“Whoever you are, I have always depended on the kindness of strangers.” This line, perhaps one of Broadway’s most memorable and enigmatic lines, spoken by Blanche Dubois at the end of Tennessee Williams’ A Streetcar Named Desire has special meaning for authors.
I was thinking of that this morning when I noticed another rating on Goodreads for my book, CAIRNAERIE. Recasting Mr. Williams’ words, I might write: “Whoever you are, I have always depended on the reviews from strangers.”
Every author, indeed almost every writer, feels some trepidation about putting their work out for the world to read. It is wholly intimidating. You think you’ve worked hard. You think you might have a readable book. You hope you do, at least. And you timidly peel back the cover and let readers in.
Your friends — and mine are the very best in the world — are almost universally affirming. They do, as I would do, find something positive to say, some encouraging word. Some of them are more effusive than others because some readers like it better than others. Some readers are tepid. And a few say nothing, prescribing to the dictum that if you can’t say anything nice, don’t say anything at all. And that’s fine, too; I can assume my book isn’t quite their cup of tea.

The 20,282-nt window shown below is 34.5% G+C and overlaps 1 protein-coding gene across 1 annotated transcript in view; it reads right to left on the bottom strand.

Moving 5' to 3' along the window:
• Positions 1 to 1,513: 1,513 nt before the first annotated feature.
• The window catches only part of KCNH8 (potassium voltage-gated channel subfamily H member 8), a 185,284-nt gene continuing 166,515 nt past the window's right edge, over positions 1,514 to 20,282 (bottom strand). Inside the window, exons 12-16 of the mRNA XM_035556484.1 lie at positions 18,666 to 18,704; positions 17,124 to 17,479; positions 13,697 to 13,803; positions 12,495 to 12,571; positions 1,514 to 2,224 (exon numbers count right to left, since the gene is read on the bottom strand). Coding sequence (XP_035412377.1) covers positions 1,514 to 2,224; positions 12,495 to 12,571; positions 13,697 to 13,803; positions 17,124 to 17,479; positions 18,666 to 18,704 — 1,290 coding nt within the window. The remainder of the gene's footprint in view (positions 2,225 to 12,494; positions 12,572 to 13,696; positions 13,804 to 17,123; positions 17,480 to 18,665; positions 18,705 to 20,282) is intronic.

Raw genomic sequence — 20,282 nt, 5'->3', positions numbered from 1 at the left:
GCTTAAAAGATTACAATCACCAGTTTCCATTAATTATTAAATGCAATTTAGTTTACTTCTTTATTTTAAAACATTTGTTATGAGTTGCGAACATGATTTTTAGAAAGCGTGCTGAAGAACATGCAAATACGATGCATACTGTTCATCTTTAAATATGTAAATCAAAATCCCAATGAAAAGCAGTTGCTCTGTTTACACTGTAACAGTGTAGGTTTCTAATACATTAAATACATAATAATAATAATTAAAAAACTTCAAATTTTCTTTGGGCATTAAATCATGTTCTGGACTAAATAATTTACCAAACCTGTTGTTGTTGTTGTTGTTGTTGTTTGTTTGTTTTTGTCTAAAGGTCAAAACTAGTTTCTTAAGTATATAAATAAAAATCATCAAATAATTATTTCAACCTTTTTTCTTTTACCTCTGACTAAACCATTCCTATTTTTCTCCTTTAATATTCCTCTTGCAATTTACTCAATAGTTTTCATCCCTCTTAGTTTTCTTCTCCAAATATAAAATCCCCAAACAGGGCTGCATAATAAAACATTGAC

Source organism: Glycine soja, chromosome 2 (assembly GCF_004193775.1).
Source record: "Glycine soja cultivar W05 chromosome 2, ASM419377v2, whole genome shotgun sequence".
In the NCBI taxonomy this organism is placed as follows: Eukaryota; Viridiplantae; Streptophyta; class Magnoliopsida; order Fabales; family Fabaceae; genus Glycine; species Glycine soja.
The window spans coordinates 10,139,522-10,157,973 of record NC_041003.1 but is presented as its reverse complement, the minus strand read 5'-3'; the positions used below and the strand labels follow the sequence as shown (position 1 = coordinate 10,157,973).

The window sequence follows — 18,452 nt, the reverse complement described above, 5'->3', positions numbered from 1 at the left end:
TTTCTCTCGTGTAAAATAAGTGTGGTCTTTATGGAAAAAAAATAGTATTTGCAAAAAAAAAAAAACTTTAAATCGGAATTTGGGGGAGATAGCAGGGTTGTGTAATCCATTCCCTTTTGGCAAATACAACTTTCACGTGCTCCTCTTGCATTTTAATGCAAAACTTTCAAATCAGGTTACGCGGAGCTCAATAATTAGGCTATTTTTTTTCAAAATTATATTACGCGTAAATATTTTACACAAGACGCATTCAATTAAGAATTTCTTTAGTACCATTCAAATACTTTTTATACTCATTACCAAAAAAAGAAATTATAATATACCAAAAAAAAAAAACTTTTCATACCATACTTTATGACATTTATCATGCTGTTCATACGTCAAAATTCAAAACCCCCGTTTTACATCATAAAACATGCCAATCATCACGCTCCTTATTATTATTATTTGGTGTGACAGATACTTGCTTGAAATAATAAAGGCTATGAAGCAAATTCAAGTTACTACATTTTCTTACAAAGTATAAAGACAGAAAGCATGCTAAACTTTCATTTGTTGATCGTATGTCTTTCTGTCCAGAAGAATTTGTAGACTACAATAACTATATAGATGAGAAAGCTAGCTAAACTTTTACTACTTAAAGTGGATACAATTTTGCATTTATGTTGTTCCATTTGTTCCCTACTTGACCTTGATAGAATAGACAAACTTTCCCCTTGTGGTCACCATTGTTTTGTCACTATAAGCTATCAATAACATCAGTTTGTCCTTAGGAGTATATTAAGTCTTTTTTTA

And that really is fine. Most readers, me included, have strong opinions about what they like and what they don’t like. Assessing a book is highly subjective — like any art. Different genres. Different tastes. Different likes and dislikes.
There is one group, however, whose reviews or ratings are especially affirming —those from strangers. When readers who do not know me and who have no vested interest in a friendship actually like my book, it feels great.
So a nod to all those strangers who have reviewed or rated my book, I am so pleased that you took the time to read it — and I am enormously grateful that you took the extra step of rating or reviewing it.
So whoever you are, I am grateful for the kindness of strangers.